As one of the metagame's most knowledgeable players, SHSP brings CAP Process and Metagame experience together. Having served as Typing TLT for CAP24, being elected as the TL for CAP 26, and joining the CAP Moderation team in late 2018, as well as running the Speed Tiers thread and serving on the VR, sets VR, and analysis QC teams, SHSP is familiar with nearly every part of CAP. Some of SHSP's tournament accomplishments include Top 16 in 2017 Summer Seasonals, Top 16 in the Jumbao Playtest, CAPTT4 Champion, and CAPTT 5 manager.
Debuting in ORAS CAP, snake_rattler has climbed the ranks in CAP, reaching CAP Moderator status in the summer of 2018. Serving as TL for Pajantom and as ability TLT for Kerfluffle and Caribolt / Smokomodo / Snaelstrom, as well as contributing heavily to CAP24, snake_rattler knows the ins and outs of the CAP Process. In addition, his metagame experience is vast, participating in CAPTT3 and leading the Pernicious Pajantoms in CAPTT4 while also winning the 2019 Spring Seasonals. snake_rattler's intimacy with CAP's more recent history will be an important perspective for his position on the CAP Metagame council.

Mega Crucibelle

Mega Cruci sprite

Why Was it Unhealthy?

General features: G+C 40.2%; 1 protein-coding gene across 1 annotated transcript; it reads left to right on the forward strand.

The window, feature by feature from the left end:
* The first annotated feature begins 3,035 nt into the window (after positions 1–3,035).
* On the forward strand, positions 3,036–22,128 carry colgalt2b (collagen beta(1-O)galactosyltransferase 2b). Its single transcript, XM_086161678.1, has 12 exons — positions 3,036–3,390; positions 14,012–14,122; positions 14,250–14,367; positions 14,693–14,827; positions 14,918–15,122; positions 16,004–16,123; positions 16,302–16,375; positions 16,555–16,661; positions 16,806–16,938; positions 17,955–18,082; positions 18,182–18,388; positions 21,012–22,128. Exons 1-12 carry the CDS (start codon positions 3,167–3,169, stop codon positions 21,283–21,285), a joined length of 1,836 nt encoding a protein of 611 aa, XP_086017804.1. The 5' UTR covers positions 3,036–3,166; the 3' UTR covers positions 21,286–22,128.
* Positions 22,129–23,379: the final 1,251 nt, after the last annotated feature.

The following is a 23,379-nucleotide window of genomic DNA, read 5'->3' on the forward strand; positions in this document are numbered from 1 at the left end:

Thanks to its access to two amazing abilities in Regenerator and Magic Guard pre- and post-Mega Evolution, respectively, alongside Head Smash and U-turn, Mega Crucibelle was an absolute menace to deal with. It was especially troublesome considering the metagame's lack of good Rock-resistant Pokémon, and the Pokémon that did resist Head Smash were either 3HKOed by it anyway or susceptible to one of Mega Crucibelle's other moves, making it rather easy to break through walls with Head Smash, especially late-game. To add onto that, Mega Crucibelle was rather hard to deal with offensively, as it could outspeed Pokémon such as Mega Diancie, Kartana, and Mega Latios. Thanks to its typing, it could also check very common Pokémon like Tornadus-T and Jumbao. Because of the combination of these traits, there was very little reason not to use Mega Crucibelle, resulting in it being an overcentralizing presence, and this became especially apparent when Zygarde got banned.